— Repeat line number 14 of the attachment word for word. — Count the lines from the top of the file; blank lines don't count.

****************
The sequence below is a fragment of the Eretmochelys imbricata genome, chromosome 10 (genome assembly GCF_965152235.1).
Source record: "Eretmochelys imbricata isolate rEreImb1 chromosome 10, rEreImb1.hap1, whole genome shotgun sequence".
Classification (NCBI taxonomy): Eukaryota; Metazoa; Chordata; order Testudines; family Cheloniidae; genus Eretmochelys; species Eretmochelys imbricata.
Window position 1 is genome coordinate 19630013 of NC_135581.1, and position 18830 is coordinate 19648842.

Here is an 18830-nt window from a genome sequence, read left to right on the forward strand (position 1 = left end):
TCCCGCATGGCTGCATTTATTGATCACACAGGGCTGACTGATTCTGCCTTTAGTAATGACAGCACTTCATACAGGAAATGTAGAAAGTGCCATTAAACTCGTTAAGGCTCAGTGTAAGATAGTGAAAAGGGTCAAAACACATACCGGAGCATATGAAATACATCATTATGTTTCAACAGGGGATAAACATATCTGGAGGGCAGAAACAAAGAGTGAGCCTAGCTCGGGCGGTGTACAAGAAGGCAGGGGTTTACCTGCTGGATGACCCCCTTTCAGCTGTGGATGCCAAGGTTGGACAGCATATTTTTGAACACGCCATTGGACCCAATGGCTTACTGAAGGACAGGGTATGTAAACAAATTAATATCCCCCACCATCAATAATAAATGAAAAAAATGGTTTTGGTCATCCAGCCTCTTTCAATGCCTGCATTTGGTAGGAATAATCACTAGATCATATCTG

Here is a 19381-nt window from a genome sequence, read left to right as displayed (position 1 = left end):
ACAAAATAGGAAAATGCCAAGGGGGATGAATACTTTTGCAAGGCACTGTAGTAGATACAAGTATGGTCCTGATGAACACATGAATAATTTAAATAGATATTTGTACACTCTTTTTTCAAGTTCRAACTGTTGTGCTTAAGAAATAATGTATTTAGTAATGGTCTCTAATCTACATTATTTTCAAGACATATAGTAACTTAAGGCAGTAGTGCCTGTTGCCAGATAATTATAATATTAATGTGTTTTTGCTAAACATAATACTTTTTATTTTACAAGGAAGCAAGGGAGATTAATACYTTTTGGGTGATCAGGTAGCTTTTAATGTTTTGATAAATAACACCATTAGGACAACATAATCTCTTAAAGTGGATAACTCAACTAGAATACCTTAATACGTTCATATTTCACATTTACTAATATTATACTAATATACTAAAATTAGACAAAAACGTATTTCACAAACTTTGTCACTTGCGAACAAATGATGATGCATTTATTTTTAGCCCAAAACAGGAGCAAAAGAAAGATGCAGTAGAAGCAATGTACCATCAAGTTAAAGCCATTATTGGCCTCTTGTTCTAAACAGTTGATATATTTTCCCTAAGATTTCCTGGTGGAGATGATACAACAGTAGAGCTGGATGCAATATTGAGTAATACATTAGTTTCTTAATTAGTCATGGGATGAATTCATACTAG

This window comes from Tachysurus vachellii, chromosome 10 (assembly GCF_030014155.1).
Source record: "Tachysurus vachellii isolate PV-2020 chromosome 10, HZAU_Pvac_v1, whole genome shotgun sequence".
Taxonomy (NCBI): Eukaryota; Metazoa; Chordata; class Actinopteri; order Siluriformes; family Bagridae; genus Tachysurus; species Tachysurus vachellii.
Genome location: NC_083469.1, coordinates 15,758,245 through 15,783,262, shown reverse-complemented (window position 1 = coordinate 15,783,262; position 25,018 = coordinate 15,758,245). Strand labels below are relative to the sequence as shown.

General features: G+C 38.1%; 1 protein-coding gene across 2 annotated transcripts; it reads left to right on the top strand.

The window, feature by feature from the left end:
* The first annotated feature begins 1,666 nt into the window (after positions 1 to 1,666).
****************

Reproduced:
The window, feature by feature from the left end: